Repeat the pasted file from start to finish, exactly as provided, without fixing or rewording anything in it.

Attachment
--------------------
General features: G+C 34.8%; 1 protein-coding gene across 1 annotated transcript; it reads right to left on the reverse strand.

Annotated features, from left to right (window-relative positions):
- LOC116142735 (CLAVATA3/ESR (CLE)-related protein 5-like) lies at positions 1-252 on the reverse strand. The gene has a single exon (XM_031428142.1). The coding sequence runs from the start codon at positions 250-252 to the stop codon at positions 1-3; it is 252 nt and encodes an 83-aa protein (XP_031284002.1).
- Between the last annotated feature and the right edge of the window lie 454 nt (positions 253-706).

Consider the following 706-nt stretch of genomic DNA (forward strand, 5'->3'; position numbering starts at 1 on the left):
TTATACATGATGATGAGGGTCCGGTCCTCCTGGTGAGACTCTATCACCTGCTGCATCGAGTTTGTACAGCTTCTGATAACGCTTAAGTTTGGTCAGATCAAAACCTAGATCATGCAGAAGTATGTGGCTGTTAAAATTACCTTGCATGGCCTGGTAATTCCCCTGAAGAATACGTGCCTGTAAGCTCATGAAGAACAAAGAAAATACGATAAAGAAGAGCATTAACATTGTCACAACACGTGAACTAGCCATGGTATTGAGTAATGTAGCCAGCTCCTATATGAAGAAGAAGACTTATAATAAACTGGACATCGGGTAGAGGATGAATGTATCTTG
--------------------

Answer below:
General features: G+C 34.8%; 1 protein-coding gene across 1 annotated transcript; it reads right to left on the reverse strand.

Annotated features, from left to right (window-relative positions):
- LOC116142735 (CLAVATA3/ESR (CLE)-related protein 5-like) lies at positions 1-252 on the reverse strand. The gene has a single exon (XM_031428142.1). The coding sequence runs from the start codon at positions 250-252 to the stop codon at positions 1-3; it is 252 nt and encodes an 83-aa protein (XP_031284002.1).
- Between the last annotated feature and the right edge of the window lie 454 nt (positions 253-706).

Consider the following 706-nt stretch of genomic DNA (forward strand, 5'->3'; position numbering starts at 1 on the left):
TTATACATGATGATGAGGGTCCGGTCCTCCTGGTGAGACTCTATCACCTGCTGCATCGAGTTTGTACAGCTTCTGATAACGCTTAAGTTTGGTCAGATCAAAACCTAGATCATGCAGAAGTATGTGGCTGTTAAAATTACCTTGCATGGCCTGGTAATTCCCCTGAAGAATACGTGCCTGTAAGCTCATGAAGAACAAAGAAAATACGATAAAGAAGAGCATTAACATTGTCACAACACGTGAACTAGCCATGGTATTGAGTAATGTAGCCAGCTCCTATATGAAGAAGAAGACTTATAATAAACTGGACATCGGGTAGAGGATGAATGTATCTTG